Light Rail: a victim of its own success
  Dudley Horscroft

I have just come across an article under the above heading on the "Transport Sydney" blog, dated 28 February, of interest to me. I
have added the following text.

"You said: "One was that the studies into these corridors began with a transport solution (light rail) for a particular corridor
first, then tested whether it would be viable (yes) second. They should have identified a congested corridor first, then identified
the ideal transport solution(s) second."

They did identify a corridor where light rail was justified - Parramatta Road out to University. This was killed when the original
WestConnex study proposed the entire rebuilding of Parramatta Road with a two lane hole in the middle. So attention was transferred
to the SE suburbs routes. One of the important reasons for the proposal was to get rid of diesel buses in George Street, noisy and
productive of carcinogenic fumes. The option was trams or trolleybuses - the latter were not considered viable, still requiring the
same man power with no increase in capacity. Logic would have had the SE tram route operating via Elizabeth Street, but the need to
get rid of the buses in George Street was considered paramount.

If only TfNSW would have done its job. Instead it seems to have designed a system with as many faults as possible. I attended the
Light Rail Conference some two years ago, and when the TfNSW representative was on stage, asked him why the CSELR was costing
double at least any other tramway in the world. He replied that "I suppose it is a NSW thing" (or words to that effect) to the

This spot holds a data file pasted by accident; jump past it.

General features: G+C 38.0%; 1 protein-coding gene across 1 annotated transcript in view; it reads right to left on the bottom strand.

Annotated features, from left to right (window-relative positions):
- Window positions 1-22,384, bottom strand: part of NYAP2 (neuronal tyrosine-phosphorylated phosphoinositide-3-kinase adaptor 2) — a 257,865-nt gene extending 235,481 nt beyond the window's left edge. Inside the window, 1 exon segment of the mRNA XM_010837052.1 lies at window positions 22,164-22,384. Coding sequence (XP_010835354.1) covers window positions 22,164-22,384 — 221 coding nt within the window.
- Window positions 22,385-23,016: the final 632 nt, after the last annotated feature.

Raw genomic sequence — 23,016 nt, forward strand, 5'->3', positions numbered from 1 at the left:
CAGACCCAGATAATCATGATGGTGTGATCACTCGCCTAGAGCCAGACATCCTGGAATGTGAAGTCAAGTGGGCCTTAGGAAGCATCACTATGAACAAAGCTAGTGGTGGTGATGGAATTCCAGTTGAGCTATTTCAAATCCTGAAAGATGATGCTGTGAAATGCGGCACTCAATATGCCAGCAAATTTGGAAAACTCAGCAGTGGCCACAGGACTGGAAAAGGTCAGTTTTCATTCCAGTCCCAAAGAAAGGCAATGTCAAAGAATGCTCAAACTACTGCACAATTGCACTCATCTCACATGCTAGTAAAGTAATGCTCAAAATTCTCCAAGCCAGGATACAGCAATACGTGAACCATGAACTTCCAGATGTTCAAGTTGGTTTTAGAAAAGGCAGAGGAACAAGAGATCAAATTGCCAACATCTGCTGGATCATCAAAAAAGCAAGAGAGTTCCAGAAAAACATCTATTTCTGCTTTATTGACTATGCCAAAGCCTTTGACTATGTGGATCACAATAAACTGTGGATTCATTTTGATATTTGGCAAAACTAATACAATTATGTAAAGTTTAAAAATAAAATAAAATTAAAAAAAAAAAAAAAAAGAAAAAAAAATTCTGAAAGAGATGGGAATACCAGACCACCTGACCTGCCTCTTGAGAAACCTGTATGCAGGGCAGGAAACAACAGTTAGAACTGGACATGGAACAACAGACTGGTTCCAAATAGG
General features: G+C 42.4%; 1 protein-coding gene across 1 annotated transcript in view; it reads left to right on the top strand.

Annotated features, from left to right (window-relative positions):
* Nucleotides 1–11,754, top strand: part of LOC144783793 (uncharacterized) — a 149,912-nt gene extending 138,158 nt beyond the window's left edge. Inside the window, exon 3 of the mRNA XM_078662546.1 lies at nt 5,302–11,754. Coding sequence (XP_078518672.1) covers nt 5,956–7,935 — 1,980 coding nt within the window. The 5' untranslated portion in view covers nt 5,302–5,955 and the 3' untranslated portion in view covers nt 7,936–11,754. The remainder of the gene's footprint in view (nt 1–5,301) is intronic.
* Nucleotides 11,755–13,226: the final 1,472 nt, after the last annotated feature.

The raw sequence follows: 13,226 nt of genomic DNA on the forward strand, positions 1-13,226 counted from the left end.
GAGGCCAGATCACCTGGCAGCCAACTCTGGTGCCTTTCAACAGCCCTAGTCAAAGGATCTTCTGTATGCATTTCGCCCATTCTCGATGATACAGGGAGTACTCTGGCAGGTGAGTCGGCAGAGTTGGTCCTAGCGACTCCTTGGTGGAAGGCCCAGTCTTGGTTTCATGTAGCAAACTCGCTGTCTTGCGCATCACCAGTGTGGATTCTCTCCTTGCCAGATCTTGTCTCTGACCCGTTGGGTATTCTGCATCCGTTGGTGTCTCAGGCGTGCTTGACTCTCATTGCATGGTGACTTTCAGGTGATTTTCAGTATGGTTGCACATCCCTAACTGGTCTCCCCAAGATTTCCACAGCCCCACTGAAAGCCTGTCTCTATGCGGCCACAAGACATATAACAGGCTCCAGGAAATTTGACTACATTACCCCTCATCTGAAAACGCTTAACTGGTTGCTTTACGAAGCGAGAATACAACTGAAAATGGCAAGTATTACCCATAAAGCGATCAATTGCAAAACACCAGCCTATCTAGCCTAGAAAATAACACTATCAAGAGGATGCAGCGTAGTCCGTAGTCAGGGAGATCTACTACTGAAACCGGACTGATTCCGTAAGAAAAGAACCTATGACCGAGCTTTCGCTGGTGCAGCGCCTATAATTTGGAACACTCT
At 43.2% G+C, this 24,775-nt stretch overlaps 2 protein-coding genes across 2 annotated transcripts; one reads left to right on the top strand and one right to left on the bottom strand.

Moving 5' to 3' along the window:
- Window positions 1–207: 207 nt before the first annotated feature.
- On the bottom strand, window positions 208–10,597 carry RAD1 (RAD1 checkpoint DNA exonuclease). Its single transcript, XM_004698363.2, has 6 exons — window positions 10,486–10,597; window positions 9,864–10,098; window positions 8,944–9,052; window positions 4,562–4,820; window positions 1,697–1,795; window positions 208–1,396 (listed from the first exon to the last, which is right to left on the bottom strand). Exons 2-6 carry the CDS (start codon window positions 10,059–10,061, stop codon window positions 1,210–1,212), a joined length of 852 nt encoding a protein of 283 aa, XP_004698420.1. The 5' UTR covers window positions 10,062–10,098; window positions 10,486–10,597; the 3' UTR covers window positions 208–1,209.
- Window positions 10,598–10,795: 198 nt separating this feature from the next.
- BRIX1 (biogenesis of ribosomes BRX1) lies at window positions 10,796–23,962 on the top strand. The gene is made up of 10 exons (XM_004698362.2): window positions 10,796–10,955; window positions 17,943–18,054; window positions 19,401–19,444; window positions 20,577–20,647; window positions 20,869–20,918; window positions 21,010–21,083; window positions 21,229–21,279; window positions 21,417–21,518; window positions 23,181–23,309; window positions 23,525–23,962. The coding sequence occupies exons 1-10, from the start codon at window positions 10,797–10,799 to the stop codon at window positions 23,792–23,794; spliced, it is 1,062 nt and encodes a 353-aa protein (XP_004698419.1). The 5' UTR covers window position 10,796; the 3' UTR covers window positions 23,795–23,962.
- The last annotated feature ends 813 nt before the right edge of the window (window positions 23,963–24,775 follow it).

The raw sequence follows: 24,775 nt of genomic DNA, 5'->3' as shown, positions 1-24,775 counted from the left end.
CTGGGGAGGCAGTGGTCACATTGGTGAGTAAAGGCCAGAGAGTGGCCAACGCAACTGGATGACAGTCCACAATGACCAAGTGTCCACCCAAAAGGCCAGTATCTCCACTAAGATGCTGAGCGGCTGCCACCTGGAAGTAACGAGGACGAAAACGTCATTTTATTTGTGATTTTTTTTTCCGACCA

shudders of the bystanders around me. (The extension of Boston's Green line is up near the CSELR costing per mile, but that
includes rebuilding a heavy rail line as well!)

The Kingsford line should have continued to Maroubra Junction - a better place for an interchange between bus and tram, and the
Randwick line to Coogee, avoiding the need for a bus shuttle from the beach to Randwick.

Tony Bailey is right in that RMS should be required to provide tram priority at all signalized intersections, estimates are that
this would cut ten minutes off the proposed end to end timing. And Alex, "while you may be able to get down to 2-minute headways
this would effectively turn George Street into a light suburban rail corridor, which wasn’t the intention." No, nobody had any
intention because nobody thought. But given that there will be a substantial tram only section, the upshot is that George Street
WILL become a "light suburban rail corridor" which is all to the good. There will be room in the corridor for service from Central
Colonnade to CQ, and for the additional tram service from Norton Street via Parramatta Road, and from a couple of its branches, to
rid Broadway and Parramatta Road of almost all buses. Time this was looked at again."

For your info, if thought worthwhile reading.

Tony P, when back from Perth, could you (or anybody else who has the details) confirm that TfNSW is planning a timing for CQ to
Kingsford much slower than in tram days, and by how much, and any official estimate of how much the delay is due to RMS insistence
on not allowing full tram priority at signalized intersections?


Dudley Horscroft




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